You can check all relevant parameters for a "RT-TDDFT" calculation in Input Reference.

ii) Running exciting

Having modified the input file as described above, you can launch the RT-TDDFT calculation inside the subdirectory amplitude-1 using

$ time exciting_smp

Be aware that, depending on the computer you are using, this calculation may take several minutes.

iii) Analyzing the polarization

The time-evolution of the polarization vector $P(t)$ is printed out in the file PVEC.OUT. With this file and AVEC.OUT, we can inspect how the polarization of the system reacts to the applied electric field. To do so, we first obtain the electric field from AVEC.OUT:

$ --preprocess --get_efield -f AVEC.OUT --x -o EFIELD.OUT

This command generates the output file EFIELD.OUT with the x component of the electric field, obtained from $A_x(t)$ in AVEC.OUT [3].

To better compare the $P(t)$ and $E(t)$, it is advisable to scale the electric field by a factor of 1/10. This can be done with:

$ --preprocess -f EFIELD.OUT --scale 1.0 0.1 -o EFIELD-SCALED.OUT

The previous command stores the scaled electric field in the file EFIELD-SCALED.OUT. Then, to plot $P(t)$ and the scaled electric field, $E(t)$/10:

$ -f PVEC.OUT EFIELD-SCALED.OUT -c '$P(t)$' '$E(t)/10$' --ylabel 'Field [a.u.]'

The resulting figure should look like


From the figure, although we see that there is a phase delay of almost 180° between $E(t)$ and $E(t)$, it is still not clear whether higher-harmonic components are present in $P(t)$. To verify it, we can employ the Fourier-Transform can help, which can be obtained through:

$ --preprocess --fourier -f PVEC.OUT -o P.OUT --wcut 0.025

In the previous command, we selected a broadening of $\eta$=0.025 a.u. This includes an exponential $\exp(-\eta t)$ in the definition of the Fourier Transform, in order to smooth it.

Before we plot the Fourier transform of $P(t)$, it is good to scale the angular frequencies $\omega$ with respect to 0.25 a.u. (the frequency of the applied laser), and also $P(t)$ with respect to the maximum of the electric field, $E_m$=0.03633 a.u. (see Note [4]).

$ --preprocess -f P.OUT --scale 4.0 27.52546105147261 --handle_complex abs -o P-SCALED.OUT

To plot the absolute value of the Fourier Transform in a semilog graph:

$ -f P-SCALED.OUT --xlabel '$\omega/\omega_0$' '$P(\omega)/E_m$' --xlim 0 7 --ylim 1e-5 1 --semilog

You should obtain a figure similar to the one bellow.


In this figure, $\omega$ is the usual variable employed for the frequency domain; and $\omega_0$ stands for the angular frequency of the electric field (here $\omega_0$=0.25 a.u.). Now, you can see a non-negligible component at $\omega/\omega_0$ = 3.

iv) Other amplitudes

The amplitude considered in the previous calculation is rather high. It corresponds to an intensity of 4.6×1013 W/cm2 [5]. As an exercise, you can run calculations for other amplitudes. You see in the next Figure that when the amplitude is reduced by a factor of 10 or 100, the third harmonic component almost practically disappears from the spectrum.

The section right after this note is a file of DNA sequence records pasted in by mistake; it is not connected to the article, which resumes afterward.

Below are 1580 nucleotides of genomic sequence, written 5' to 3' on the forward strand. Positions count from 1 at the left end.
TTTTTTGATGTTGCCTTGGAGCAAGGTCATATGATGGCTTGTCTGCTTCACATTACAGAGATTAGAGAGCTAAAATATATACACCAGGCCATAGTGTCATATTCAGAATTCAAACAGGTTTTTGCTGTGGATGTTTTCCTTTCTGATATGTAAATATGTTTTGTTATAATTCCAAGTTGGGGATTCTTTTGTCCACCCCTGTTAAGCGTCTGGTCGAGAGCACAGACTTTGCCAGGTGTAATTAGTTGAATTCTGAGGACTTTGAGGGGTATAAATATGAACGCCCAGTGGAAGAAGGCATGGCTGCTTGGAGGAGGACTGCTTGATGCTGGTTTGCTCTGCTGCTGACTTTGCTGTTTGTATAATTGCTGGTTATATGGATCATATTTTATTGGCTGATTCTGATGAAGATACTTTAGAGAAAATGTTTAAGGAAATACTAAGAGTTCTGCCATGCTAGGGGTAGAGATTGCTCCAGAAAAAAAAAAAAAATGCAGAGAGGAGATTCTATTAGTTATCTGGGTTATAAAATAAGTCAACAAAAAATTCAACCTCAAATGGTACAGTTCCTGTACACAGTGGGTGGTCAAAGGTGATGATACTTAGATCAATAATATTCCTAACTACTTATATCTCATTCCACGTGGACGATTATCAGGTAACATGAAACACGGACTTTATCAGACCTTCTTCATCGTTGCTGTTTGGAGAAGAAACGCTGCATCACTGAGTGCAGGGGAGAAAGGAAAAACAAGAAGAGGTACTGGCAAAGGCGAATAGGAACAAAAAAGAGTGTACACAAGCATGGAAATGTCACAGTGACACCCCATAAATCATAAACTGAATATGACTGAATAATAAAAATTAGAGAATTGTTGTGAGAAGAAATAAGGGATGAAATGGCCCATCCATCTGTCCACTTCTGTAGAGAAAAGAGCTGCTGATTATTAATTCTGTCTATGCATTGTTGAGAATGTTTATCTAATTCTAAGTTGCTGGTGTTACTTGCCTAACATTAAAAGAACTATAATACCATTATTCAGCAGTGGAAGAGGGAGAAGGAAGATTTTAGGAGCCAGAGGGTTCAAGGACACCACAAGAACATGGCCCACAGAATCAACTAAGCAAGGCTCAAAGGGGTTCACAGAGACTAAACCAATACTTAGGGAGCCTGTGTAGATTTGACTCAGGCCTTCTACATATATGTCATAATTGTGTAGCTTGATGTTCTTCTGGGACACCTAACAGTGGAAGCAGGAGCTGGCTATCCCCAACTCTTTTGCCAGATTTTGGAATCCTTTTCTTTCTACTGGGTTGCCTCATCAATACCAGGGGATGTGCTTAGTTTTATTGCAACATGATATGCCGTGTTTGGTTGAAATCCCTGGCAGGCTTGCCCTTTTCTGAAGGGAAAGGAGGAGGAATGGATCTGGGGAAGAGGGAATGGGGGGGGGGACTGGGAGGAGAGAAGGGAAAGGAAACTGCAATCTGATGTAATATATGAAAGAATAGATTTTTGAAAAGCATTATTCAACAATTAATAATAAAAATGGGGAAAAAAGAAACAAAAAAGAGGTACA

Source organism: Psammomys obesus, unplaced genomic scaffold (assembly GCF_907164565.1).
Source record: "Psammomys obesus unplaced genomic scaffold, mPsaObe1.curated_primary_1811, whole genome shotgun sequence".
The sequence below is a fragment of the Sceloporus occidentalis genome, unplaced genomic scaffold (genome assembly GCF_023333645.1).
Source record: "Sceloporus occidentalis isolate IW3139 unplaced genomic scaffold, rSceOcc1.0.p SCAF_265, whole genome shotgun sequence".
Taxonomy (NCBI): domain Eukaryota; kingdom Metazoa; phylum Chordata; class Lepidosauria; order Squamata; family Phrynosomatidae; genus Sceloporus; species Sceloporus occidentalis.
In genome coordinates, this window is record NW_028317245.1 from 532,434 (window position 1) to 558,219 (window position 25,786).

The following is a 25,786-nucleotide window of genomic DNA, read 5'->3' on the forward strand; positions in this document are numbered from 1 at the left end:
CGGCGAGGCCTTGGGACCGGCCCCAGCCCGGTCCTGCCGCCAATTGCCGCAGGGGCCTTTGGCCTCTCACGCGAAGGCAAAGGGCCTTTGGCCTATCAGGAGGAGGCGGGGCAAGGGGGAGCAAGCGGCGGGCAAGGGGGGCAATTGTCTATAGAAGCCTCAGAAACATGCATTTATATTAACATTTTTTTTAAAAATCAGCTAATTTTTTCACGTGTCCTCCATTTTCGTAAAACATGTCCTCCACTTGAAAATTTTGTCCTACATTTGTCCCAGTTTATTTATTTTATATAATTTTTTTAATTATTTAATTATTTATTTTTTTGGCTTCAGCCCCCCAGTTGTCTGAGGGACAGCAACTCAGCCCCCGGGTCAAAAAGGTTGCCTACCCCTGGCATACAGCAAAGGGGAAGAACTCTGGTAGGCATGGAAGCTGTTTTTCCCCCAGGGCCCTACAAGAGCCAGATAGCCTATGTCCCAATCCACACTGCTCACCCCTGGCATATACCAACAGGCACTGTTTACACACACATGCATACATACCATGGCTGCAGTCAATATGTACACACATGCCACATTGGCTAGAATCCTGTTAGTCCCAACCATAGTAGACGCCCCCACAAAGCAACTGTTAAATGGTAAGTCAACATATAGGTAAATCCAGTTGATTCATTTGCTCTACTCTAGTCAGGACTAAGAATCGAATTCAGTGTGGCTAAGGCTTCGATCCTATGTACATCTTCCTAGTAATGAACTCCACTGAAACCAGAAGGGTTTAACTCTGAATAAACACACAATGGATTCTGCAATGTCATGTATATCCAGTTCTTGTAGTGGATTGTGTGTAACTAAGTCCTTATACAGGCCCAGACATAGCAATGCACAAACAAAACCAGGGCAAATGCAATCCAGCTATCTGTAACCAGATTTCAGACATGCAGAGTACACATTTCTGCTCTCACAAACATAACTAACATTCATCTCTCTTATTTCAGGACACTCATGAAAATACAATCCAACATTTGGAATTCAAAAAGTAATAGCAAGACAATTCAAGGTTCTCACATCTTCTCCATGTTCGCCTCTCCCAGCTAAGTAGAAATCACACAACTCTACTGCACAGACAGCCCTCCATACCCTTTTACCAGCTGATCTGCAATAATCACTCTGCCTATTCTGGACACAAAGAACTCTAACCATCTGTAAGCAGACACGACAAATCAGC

You can obtain this figure with the command

$ -f ampl-1/P-SCALED.OUT ampl-2/P-SCALED.OUT ampl-3/P-SCALED.OUT --xlabel '$\omega/\omega_0$' --ylabel '$P(\omega)/E_m$' --xlim 0 7 --ylim 1e-5 1 --semilog

Have in mind that you should follow the same procedure for the new amplitudes, obtaining for each of them P-SCALED. We assume that the calculations have been performed in the subfolders ampl-1, ampl-2, and ampl-3. In every of the subfolders, run the commands

$ --preprocess --fourier -f PVEC.OUT -o P.OUT --wcut 0.025
$ --preprocess -f P.OUT --scale 4.0 27.52546105147261 --handle_complex abs -o P-SCALED.OUT

in folders ampl-2 and ampl-3 change the argument 27.52546105147261 in the second command above to 275.2546105147261 and 2752.546105147261, respectively, to have overlapping curves in the final plot. Then, you can use the previous command within the parent directory, MoS2-hhg.

1. Here hhg stands for higher-harmonic generation.
2. Ronaldo Rodrigues Pela, Claudia Draxl. "All-electron full-potential implementation of real-time TDDFT in exciting" (link).
3. More information about the script can be found here.
4. Note that dividing by 0.25 and 0.03633 is equivalent to multiplying by 4.0 and 27.52546105147261, respectively, the given scaling factors within the command.
5. The intensity of an electromagnetic wave is
\begin{align} I = \frac{1}{2}\varepsilon_0\, c\, E_m^2 \end{align}
where $\varepsilon_0$ is the dielectric constant, $c$ is the speed of light, and $E_m$ is the peak-value of the electric field. Given $E_m$ in atomic units, $I$ is found in W/cm2 with $(\varepsilon_0\, c)/2$ = 3.50941×1016. Please note that, due to reflections on the interface, $E_m$ inside the considered material is not the same as that produced by a laser. This also means that $I$ calculated using $E_m$ inside the material is not expected to match the intensity of the light generated by the laser, rather the intensity which penetrates the material.